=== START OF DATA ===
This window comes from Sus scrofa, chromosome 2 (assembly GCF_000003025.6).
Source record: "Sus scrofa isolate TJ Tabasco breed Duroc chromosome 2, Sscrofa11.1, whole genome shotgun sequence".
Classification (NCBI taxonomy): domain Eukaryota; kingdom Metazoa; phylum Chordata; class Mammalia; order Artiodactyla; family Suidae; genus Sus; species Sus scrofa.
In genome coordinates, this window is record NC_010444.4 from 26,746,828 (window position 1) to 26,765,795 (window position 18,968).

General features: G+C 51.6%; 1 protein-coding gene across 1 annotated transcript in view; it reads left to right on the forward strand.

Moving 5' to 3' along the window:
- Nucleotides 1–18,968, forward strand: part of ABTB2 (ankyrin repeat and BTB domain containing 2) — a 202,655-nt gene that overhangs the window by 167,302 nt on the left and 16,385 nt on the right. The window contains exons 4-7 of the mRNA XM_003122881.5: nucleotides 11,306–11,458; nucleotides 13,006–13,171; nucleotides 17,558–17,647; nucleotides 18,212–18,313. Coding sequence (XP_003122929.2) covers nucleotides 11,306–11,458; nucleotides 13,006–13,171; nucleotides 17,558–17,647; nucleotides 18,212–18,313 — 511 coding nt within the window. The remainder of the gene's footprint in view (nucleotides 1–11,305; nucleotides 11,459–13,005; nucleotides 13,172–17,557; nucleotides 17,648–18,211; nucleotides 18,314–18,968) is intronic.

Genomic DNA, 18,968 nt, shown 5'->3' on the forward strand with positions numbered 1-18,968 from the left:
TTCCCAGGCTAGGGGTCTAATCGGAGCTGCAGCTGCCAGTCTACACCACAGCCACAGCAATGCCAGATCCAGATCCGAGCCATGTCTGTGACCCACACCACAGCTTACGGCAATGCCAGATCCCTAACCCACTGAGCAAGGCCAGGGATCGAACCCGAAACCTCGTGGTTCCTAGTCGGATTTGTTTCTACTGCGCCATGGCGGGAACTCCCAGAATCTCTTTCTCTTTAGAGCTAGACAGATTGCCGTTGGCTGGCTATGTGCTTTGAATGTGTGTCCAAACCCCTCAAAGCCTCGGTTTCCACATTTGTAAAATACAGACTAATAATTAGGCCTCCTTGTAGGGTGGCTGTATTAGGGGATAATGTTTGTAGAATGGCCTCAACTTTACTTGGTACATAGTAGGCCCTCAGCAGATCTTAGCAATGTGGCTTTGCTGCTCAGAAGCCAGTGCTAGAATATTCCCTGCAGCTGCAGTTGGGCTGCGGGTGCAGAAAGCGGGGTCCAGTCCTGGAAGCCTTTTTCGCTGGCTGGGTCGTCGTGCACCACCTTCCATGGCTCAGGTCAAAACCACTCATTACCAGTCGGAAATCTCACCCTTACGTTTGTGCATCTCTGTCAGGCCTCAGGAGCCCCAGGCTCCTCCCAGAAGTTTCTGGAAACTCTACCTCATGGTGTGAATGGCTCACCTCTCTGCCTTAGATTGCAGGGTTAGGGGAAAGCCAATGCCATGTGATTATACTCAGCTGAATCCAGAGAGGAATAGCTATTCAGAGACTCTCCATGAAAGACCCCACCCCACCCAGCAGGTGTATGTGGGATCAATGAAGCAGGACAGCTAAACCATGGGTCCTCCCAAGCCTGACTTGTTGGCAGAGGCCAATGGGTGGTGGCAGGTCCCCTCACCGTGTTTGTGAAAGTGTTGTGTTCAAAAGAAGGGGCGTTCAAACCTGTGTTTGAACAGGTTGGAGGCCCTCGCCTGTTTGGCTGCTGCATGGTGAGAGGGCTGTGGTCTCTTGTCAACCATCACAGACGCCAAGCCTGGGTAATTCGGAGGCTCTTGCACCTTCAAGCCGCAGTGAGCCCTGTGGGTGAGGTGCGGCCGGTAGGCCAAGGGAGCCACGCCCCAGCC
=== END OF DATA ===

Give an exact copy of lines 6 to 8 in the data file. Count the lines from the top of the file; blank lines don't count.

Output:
Moving 5' to 3' along the window:
- Nucleotides 1–18,968, forward strand: part of ABTB2 (ankyrin repeat and BTB domain containing 2) — a 202,655-nt gene that overhangs the window by 167,302 nt on the left and 16,385 nt on the right. The window contains exons 4-7 of the mRNA XM_003122881.5: nucleotides 11,306–11,458; nucleotides 13,006–13,171; nucleotides 17,558–17,647; nucleotides 18,212–18,313. Coding sequence (XP_003122929.2) covers nucleotides 11,306–11,458; nucleotides 13,006–13,171; nucleotides 17,558–17,647; nucleotides 18,212–18,313 — 511 coding nt within the window. The remainder of the gene's footprint in view (nucleotides 1–11,305; nucleotides 11,459–13,005; nucleotides 13,172–17,557; nucleotides 17,648–18,211; nucleotides 18,314–18,968) is intronic.

Genomic DNA, 18,968 nt, shown 5'->3' on the forward strand with positions numbered 1-18,968 from the left: